Roswell, or the great UFO legend

publicado a la‎(s)‎ 13 jul 2020, 6:23 por Plataforma Sites Dgac   [ actualizado el 4 nov 2020, 8:13 ]
On June 24, 1947, civilian pilot Kenneth Arnold saw anomalous aerial phenomena while flying on his airplane near Mount Rainier, in Washington State, in the United States of America. His strange tale made it to the newspapers and that gave rise to a series of similar reports in that country and in the rest of the world, thus initiating what has been dubbed the “contemporary UFO age”.
One of the sites in the New Mexico desert where an object would allegedly have crashed in early July, 1947.

Front page of The Roswell Daily Record from July 8, 1947, in which the article about the capture of a "flying saucer" in the Roswell region was published.

Major Jesse Marcel shows to the press the debris recovered at the Foster Ranch in July, 1947.
However, since the mid-1990s a case that took place the week after the Arnold sighting gained prominence and is currently considered the most famous in the history of ufology. We refer, of course, to the famous “Roswell incident”.
 
Something crashes in New Mexico

Between 2 and 4 July, 1947, during a stormy night something crashed in the vicinity of the JB Foster Ranch, located about 130 kilometers Northwest of the town of Roswell, in the State of New Mexico.

The next morning, William “Mac” Brazel, who was the foreman at the Foster Ranch, found the remains of something on the property grounds that he could not identify. There were scraps of metallic paper and little beams and sticks reminiscent of what we now know as plastic.

It took a few days for Brazel to load his truck with scraps of that material to take to town and showed what he had found to Roswell’s Sheriff George Wilcox.

The law enforcement officer was also unable to identify the material and notified the air base. From there they sent Major Jesse Marcel, who examined the remains and questioned Mac Brazel.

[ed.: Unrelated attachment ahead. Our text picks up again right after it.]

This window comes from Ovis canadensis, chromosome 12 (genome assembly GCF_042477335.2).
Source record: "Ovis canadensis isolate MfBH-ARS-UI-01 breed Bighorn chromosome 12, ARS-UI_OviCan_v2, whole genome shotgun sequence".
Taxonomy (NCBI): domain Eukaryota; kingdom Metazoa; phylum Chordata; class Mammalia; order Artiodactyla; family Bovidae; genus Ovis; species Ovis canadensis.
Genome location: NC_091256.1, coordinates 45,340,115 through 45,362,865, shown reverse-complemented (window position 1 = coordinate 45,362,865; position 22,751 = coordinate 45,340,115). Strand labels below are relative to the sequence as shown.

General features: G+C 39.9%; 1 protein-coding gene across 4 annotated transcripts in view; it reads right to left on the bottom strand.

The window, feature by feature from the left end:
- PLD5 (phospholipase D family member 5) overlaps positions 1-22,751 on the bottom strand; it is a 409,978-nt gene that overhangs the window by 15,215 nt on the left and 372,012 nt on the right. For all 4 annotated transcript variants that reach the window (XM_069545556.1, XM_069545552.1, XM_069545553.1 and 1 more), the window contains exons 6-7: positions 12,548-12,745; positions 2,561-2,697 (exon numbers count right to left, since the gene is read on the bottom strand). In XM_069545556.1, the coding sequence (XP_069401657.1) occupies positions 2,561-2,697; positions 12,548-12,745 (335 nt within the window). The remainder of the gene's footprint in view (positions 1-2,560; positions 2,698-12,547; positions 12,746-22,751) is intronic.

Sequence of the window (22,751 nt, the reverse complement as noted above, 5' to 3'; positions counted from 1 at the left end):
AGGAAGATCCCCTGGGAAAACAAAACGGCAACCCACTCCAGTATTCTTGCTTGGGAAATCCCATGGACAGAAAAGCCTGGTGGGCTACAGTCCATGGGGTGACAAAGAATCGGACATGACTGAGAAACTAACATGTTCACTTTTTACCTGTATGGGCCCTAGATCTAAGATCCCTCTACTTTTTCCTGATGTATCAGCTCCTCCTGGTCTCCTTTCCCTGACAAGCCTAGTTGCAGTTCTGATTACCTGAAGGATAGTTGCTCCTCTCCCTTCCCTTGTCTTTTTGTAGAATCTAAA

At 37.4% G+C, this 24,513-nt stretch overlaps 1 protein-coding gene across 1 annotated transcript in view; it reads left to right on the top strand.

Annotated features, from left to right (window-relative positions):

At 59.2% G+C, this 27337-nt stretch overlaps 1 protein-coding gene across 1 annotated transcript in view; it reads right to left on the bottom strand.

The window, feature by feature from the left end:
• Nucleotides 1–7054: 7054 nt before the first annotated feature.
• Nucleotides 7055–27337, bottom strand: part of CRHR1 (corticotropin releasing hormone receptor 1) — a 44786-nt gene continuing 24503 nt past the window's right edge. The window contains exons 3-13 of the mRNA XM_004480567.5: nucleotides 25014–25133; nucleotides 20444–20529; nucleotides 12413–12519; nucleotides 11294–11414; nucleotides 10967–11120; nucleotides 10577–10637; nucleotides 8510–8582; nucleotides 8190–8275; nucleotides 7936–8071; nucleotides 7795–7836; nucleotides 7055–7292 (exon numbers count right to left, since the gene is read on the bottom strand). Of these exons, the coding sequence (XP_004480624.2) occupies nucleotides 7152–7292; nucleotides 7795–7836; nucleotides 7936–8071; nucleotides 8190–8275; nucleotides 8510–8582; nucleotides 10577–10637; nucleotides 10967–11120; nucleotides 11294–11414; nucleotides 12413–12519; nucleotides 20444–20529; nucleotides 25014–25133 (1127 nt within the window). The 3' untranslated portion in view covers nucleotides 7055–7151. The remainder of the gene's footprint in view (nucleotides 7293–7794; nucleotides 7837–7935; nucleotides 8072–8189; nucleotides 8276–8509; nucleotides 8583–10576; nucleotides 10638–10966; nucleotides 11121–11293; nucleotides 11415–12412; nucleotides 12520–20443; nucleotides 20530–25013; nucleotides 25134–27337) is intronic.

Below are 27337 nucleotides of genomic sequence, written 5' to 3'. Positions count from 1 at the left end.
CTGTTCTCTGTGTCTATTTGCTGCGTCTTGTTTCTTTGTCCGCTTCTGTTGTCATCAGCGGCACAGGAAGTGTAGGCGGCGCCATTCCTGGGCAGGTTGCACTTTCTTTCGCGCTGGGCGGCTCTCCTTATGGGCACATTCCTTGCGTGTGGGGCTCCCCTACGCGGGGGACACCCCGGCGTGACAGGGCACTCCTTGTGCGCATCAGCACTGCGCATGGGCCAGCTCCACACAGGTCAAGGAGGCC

Intrigued, Marcel asked Brazel to take him to the place where he had collected the remains. So, Brazel led Major Marcel and Captain Sheridan Cavitt, who was an Intelligence officer, to the Foster Ranch.

As the military did not know what was the material that was still scattered on the ranch, they reported the situation to their superiors and this led to a “rake operation”, in which a contingent of uniformed men traveled to the site to pick up every last bit of the strange material.

Following the recovery of the wreckage, Roswell Air Base Chief Colonel William “Butch” Blanchard ordered Public Relations Officer Walter Haut to write a note informing that the 509th Bomb Squadron had recovered the wreckage of a “flying saucer” on a ranch near Roswell. 

Disclosure and denial

The 509th Bomb Squadron was the only one in the country carrying the atomic bomb and were aircraft from that squadron that dropped the atomic bombs over Hiroshima and Nagasaki, Japan, on 6 and 9 August 1945. Therefore, it was considered that the military personnel stationed at Roswell were highly specialized, and the press release issued by the air base certainly captured the attention domestically and beyond the borders of the United States when The Roswell Daily Record, the local newspaper, ran on the cover of its issue of Tuesday, July 8, 1947, that the Army Air Base in Roswell had a “flying saucer” in custody.

As the issue was reported by news agencies, the Roswell incident was one of the first UFO articles published in the Chilean press. However, the following day the same newspaper published the official denial. The recovered remains were taken to Fort Worth, Texas, where they were examined by General Roger Ramey. The verdict? They were only the remains of a weather balloon that had fallen to the ground. The story died there.